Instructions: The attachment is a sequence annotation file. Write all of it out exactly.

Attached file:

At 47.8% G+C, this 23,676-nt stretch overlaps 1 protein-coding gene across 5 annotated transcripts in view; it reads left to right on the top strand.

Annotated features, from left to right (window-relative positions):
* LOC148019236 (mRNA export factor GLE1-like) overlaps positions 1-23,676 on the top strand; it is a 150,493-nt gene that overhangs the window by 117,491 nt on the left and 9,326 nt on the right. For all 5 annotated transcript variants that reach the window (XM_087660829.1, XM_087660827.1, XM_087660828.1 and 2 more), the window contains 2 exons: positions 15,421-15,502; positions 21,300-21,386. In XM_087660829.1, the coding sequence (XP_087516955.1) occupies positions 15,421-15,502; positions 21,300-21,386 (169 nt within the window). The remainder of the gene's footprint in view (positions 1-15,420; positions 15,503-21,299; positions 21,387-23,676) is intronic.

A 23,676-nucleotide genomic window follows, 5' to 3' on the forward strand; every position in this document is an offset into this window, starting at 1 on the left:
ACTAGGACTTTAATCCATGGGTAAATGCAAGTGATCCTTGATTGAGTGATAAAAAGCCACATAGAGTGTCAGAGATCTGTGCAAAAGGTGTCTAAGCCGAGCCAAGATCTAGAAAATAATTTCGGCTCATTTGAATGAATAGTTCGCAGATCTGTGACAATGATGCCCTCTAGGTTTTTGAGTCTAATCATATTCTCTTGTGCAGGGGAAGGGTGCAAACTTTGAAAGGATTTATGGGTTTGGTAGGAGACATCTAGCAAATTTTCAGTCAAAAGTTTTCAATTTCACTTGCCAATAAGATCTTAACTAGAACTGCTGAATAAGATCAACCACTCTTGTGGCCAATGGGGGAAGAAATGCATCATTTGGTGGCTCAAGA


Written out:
At 47.8% G+C, this 23,676-nt stretch overlaps 1 protein-coding gene across 5 annotated transcripts in view; it reads left to right on the top strand.

Annotated features, from left to right (window-relative positions):
* LOC148019236 (mRNA export factor GLE1-like) overlaps positions 1-23,676 on the top strand; it is a 150,493-nt gene that overhangs the window by 117,491 nt on the left and 9,326 nt on the right. For all 5 annotated transcript variants that reach the window (XM_087660829.1, XM_087660827.1, XM_087660828.1 and 2 more), the window contains 2 exons: positions 15,421-15,502; positions 21,300-21,386. In XM_087660829.1, the coding sequence (XP_087516955.1) occupies positions 15,421-15,502; positions 21,300-21,386 (169 nt within the window). The remainder of the gene's footprint in view (positions 1-15,420; positions 15,503-21,299; positions 21,387-23,676) is intronic.

A 23,676-nucleotide genomic window follows, 5' to 3' on the forward strand; every position in this document is an offset into this window, starting at 1 on the left:
ACTAGGACTTTAATCCATGGGTAAATGCAAGTGATCCTTGATTGAGTGATAAAAAGCCACATAGAGTGTCAGAGATCTGTGCAAAAGGTGTCTAAGCCGAGCCAAGATCTAGAAAATAATTTCGGCTCATTTGAATGAATAGTTCGCAGATCTGTGACAATGATGCCCTCTAGGTTTTTGAGTCTAATCATATTCTCTTGTGCAGGGGAAGGGTGCAAACTTTGAAAGGATTTATGGGTTTGGTAGGAGACATCTAGCAAATTTTCAGTCAAAAGTTTTCAATTTCACTTGCCAATAAGATCTTAACTAGAACTGCTGAATAAGATCAACCACTCTTGTGGCCAATGGGGGAAGAAATGCATCATTTGGTGGCTCAAGA